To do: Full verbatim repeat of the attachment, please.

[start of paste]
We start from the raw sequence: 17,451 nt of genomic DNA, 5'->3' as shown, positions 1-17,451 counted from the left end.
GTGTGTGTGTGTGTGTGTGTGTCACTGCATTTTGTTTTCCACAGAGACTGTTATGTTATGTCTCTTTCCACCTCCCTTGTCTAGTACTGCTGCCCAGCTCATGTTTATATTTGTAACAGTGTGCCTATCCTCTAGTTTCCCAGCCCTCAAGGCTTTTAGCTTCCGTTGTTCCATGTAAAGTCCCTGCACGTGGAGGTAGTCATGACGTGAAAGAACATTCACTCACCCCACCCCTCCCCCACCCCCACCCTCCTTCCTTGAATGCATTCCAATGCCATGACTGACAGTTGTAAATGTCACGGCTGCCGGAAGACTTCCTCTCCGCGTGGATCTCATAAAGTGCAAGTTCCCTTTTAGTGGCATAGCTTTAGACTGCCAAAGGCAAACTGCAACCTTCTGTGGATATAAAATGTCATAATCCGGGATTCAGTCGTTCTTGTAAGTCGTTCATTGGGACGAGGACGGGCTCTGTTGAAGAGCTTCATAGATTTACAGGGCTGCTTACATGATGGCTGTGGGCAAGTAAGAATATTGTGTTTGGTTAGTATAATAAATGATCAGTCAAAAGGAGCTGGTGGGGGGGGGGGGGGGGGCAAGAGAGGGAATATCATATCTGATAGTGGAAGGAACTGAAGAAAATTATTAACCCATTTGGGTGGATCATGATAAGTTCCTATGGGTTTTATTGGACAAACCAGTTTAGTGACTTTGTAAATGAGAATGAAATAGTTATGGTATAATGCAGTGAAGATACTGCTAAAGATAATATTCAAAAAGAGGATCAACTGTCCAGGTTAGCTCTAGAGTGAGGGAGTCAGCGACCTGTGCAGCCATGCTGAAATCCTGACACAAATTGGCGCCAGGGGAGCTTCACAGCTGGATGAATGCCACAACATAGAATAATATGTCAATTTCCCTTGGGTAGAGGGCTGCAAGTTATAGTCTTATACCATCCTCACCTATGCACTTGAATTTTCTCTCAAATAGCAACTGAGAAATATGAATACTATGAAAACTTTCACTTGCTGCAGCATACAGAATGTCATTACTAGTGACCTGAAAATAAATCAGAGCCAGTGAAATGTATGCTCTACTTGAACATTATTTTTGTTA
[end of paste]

We start from the raw sequence: 17,451 nt of genomic DNA, 5'->3' as shown, positions 1-17,451 counted from the left end.
GTGTGTGTGTGTGTGTGTGTGTCACTGCATTTTGTTTTCCACAGAGACTGTTATGTTATGTCTCTTTCCACCTCCCTTGTCTAGTACTGCTGCCCAGCTCATGTTTATATTTGTAACAGTGTGCCTATCCTCTAGTTTCCCAGCCCTCAAGGCTTTTAGCTTCCGTTGTTCCATGTAAAGTCCCTGCACGTGGAGGTAGTCATGACGTGAAAGAACATTCACTCACCCCACCCCTCCCCCACCCCCACCCTCCTTCCTTGAATGCATTCCAATGCCATGACTGACAGTTGTAAATGTCACGGCTGCCGGAAGACTTCCTCTCCGCGTGGATCTCATAAAGTGCAAGTTCCCTTTTAGTGGCATAGCTTTAGACTGCCAAAGGCAAACTGCAACCTTCTGTGGATATAAAATGTCATAATCCGGGATTCAGTCGTTCTTGTAAGTCGTTCATTGGGACGAGGACGGGCTCTGTTGAAGAGCTTCATAGATTTACAGGGCTGCTTACATGATGGCTGTGGGCAAGTAAGAATATTGTGTTTGGTTAGTATAATAAATGATCAGTCAAAAGGAGCTGGTGGGGGGGGGGGGGGGGGCAAGAGAGGGAATATCATATCTGATAGTGGAAGGAACTGAAGAAAATTATTAACCCATTTGGGTGGATCATGATAAGTTCCTATGGGTTTTATTGGACAAACCAGTTTAGTGACTTTGTAAATGAGAATGAAATAGTTATGGTATAATGCAGTGAAGATACTGCTAAAGATAATATTCAAAAAGAGGATCAACTGTCCAGGTTAGCTCTAGAGTGAGGGAGTCAGCGACCTGTGCAGCCATGCTGAAATCCTGACACAAATTGGCGCCAGGGGAGCTTCACAGCTGGATGAATGCCACAACATAGAATAATATGTCAATTTCCCTTGGGTAGAGGGCTGCAAGTTATAGTCTTATACCATCCTCACCTATGCACTTGAATTTTCTCTCAAATAGCAACTGAGAAATATGAATACTATGAAAACTTTCACTTGCTGCAGCATACAGAATGTCATTACTAGTGACCTGAAAATAAATCAGAGCCAGTGAAATGTATGCTCTACTTGAACATTATTTTTGTTA